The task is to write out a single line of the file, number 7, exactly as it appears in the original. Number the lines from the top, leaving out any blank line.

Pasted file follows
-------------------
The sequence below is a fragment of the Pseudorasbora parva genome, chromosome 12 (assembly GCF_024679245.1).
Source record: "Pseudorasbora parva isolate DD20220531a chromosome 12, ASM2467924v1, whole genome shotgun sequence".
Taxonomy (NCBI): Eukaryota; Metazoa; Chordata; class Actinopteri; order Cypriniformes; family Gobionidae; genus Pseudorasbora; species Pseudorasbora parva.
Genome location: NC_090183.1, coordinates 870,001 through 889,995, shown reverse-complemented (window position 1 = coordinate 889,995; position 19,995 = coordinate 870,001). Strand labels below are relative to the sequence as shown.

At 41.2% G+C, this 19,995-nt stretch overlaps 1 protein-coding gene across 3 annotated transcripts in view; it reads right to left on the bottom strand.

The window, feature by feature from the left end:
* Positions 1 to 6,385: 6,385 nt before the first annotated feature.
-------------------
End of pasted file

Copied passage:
* Positions 1 to 6,385: 6,385 nt before the first annotated feature.